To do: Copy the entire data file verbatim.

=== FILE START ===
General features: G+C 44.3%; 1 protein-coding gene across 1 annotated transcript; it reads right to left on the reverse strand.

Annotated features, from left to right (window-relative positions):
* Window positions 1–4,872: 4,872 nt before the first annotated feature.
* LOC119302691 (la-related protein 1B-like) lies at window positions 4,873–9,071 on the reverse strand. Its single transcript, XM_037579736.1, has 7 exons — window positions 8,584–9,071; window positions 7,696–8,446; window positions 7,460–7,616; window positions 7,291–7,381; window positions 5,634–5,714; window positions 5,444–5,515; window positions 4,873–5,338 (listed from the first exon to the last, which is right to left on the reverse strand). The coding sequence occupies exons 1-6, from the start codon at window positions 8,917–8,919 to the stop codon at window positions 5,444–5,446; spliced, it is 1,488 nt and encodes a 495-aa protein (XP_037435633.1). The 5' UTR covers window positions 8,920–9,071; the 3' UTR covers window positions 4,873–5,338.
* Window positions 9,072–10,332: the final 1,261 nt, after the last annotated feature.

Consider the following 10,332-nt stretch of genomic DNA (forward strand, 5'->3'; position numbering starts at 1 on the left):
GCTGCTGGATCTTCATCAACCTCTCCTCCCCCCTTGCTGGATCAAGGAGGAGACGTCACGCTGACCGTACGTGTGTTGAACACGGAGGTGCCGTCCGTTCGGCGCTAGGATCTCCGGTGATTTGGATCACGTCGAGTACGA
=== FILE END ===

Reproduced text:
General features: G+C 44.3%; 1 protein-coding gene across 1 annotated transcript; it reads right to left on the reverse strand.

Annotated features, from left to right (window-relative positions):
* Window positions 1–4,872: 4,872 nt before the first annotated feature.
* LOC119302691 (la-related protein 1B-like) lies at window positions 4,873–9,071 on the reverse strand. Its single transcript, XM_037579736.1, has 7 exons — window positions 8,584–9,071; window positions 7,696–8,446; window positions 7,460–7,616; window positions 7,291–7,381; window positions 5,634–5,714; window positions 5,444–5,515; window positions 4,873–5,338 (listed from the first exon to the last, which is right to left on the reverse strand). The coding sequence occupies exons 1-6, from the start codon at window positions 8,917–8,919 to the stop codon at window positions 5,444–5,446; spliced, it is 1,488 nt and encodes a 495-aa protein (XP_037435633.1). The 5' UTR covers window positions 8,920–9,071; the 3' UTR covers window positions 4,873–5,338.
* Window positions 9,072–10,332: the final 1,261 nt, after the last annotated feature.

Consider the following 10,332-nt stretch of genomic DNA (forward strand, 5'->3'; position numbering starts at 1 on the left):
GCTGCTGGATCTTCATCAACCTCTCCTCCCCCCTTGCTGGATCAAGGAGGAGACGTCACGCTGACCGTACGTGTGTTGAACACGGAGGTGCCGTCCGTTCGGCGCTAGGATCTCCGGTGATTTGGATCACGTCGAGTACGA